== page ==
Give your dog more chew toys. For "legal" toys to chew on, I believe the best ones are those that reward the dog (with food as well as chewing pleasure) for chewing on them or interacting with them. This is the "kong" and a few other similar toys. You can see Kong "recipes" at http://www.kongcompany.com/ under "tips and advice". There are lots of similar toys on the market - for a sample, you can visit my favorite on-line store, SitStay – click on the “Toys” tab at the top. There are also toys that you can fill with her regular dry kibble but she has to work at them to get the food out. Some good ones include the Roll-a-treat, Buster Cube, Hi.Q., Tug-a-jug, TreakStik, and Tricky Treats Ball (see PetExpertise.com).

I truly believe that an early investment in extra chew toys will pay off, because you will save yourself from losing a number of other items (kids' toys, pool equipment, garden supplies, etc.). The investment is not just of money, of course; it's some time spent stuffing the Kongs (or other similar toys) with a few treats. I usually spend about 15 minutes once a week, mixing wet and dry dog food and spooning the mixture into 5-7 chew toys. I throw them all into the freezer, and each day over the next week if I need a chew toy I can pull one out. My dog is happy to take it even if it's still frozen (I think that adds to the challenge for him!). I might give it to him before I leave for the day if I will be gone a long time, or in place of breakfast or dinner, especially if I know my attention will be occupied and I kind of want him occupied, too.

More exercise will be a key to really making your dog a calmer, safer, more welcome family member!



And this too is so, SO critical:

http://www.wagntrain.com/SixSecrets.htm


Six Secrets to a Good Dog

not-really-so-secret tips to keeping your dog well-behaved

Exercise

Most family pets are under-exercised. Lack of adequate exercise leads to excess energy, making a dog destructive or “out of control”. Dogs under 3 years of age probably need 30-40 minutes of running and playing to stay in shape, and younger pups (4-12 months) need even more. A yard to run around in is not enough. Dogs are social animals and need motivation to run and play. Remember: A tired dog is a good dog! (Click here for a list of San Jose-area dog parks and hiking trails.)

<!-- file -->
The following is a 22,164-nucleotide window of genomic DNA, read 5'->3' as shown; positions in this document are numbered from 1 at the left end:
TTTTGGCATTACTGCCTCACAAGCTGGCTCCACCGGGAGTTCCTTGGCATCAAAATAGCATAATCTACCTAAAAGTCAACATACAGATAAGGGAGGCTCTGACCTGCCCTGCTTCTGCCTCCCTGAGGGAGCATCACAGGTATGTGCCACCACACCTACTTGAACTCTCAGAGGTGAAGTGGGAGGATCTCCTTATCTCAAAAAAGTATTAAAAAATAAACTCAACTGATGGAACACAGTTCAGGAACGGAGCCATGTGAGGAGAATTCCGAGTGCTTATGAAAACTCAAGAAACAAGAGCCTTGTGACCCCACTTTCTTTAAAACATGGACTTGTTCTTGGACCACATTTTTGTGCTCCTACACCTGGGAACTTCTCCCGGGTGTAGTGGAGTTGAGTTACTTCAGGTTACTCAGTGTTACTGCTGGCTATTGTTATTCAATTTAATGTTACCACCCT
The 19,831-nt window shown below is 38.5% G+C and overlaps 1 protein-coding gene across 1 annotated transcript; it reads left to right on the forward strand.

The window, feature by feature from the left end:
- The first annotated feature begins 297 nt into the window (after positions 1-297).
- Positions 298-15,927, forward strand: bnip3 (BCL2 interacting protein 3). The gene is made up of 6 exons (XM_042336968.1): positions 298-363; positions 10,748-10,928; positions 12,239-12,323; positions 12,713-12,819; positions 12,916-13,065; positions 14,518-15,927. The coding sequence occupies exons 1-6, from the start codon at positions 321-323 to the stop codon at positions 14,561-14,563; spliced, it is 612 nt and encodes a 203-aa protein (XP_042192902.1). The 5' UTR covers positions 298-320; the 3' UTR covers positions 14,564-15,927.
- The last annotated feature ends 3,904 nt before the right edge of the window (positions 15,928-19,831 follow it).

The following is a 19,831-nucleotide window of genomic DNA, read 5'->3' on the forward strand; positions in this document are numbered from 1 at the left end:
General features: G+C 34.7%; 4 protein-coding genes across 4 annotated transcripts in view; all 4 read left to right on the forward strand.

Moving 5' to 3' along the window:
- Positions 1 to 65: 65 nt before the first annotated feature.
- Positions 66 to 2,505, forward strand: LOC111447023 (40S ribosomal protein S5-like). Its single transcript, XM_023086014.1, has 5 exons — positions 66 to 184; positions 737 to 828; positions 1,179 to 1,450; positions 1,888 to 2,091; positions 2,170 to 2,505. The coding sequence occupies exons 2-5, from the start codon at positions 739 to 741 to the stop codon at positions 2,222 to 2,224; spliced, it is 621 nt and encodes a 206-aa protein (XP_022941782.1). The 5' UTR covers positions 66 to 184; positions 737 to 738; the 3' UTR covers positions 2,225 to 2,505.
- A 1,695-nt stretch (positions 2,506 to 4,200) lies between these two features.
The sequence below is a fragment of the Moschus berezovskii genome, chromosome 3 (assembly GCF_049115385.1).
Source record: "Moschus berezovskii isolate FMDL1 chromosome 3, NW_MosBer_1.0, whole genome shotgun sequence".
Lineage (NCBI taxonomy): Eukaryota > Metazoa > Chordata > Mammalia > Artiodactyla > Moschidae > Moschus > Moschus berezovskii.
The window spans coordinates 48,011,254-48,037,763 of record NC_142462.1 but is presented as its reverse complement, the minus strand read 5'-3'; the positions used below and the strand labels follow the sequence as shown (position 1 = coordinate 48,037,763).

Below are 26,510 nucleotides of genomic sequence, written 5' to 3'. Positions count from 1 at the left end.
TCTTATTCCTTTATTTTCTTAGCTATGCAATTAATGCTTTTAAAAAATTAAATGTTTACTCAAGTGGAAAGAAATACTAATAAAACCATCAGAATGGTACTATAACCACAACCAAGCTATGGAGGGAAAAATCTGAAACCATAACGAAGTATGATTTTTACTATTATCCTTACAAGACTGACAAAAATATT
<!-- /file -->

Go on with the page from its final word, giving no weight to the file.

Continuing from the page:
Mental Stimulation

Dogs evolved from predators who had to use their brains to succeed, and then dogs were bred by humans to learn and excel at various tasks. Dogs who have little or no opportunity to use their brains bore easily and turn to hobbies like chewing, barking, and digging to entertain themselves. Let your dog work for his food through the use of “chew puzzles”, Kongs, Buster Cubes, and the like. Explore neighborhoods with your dog, and give the dog a “job” like fetching. Train new tricks and show them off! (Click here for a link to "puzzle" toys, here for dog training classes, and here for specialized training workshops.)

Social Stimulation

Dogs are pack animals who enjoy being around others, humans or dogs. Young dogs and pups must learn canine body language and social skills to avoid being a graceless canine “nerd”. Let your dog meet and interact with other dogs so that they can become fluent in dog body language. Let your dog meet new people so they are not afraid of strangers. (Don’t worry, he’ll still give the alarm if someone breaks into your property!)

Safe Environment

Don’t expect your dog to know how to treat your furniture and personal property. Limit his access to potential damage unless you are there to supervise. Don’t give your pup too much freedom too soon. Use fences, doors, leashes, baby gates and crates to keep your dog out of harm and trouble. (See the "Management" Training Tip for more information.)

Diet

An athlete’s diet with too much protein can give the average house pet too much energy, which can be expressed in destructive behavior. Consider your dog’s needs first, and buy food without added preservatives and colorings. (Click this link for a quick guide to what to look for in a pet food.)

Training

Use reward-based, modern training methods to tell your what you do want him to do. Let him show off his knowledge and obedience to gain all of his life’s pleasures. A well-trained dog will be a joy to include in your life’s activities. (Click here for a "get started" guide to clicker training.)

Cathy Moon
21st December 2008, 03:09 PM
I have found two helpful PDFs that can be downloaded/read; here are the links:
http://www.network.bestfriends.org/Library/Download.aspx?d=136


http://www.my4pawsvet.com/docs/behavior/Compulsive%20Stereotypic%20and%20Displacement%20Di sorders

Also, Google 'Canine Compulsive Disorder' - lots of information out there. :thmbsup:

vgaffney83
21st September 2009, 06:31 PM
I found this post while searching "OCD" behavior. I've just been told that Lucky exhibits these types of behaviors when it comes to hunting. When he gets in the zone, he doesn't listen, he doesn't know his name and he will not come or be caught. He is completly in a trance and not able to snap out of it. We have taken on the task of trying to modify this behavior with the use of more mental stimulation, outdoor activities that involve him and us (the humans) and I will be talking to the vet about this in two days when I go. Does anyone have any advise as to how to deal with this? It's becoming a safety issue at this point.

Thanks.

Karen and Ruby
21st September 2009, 08:22 PM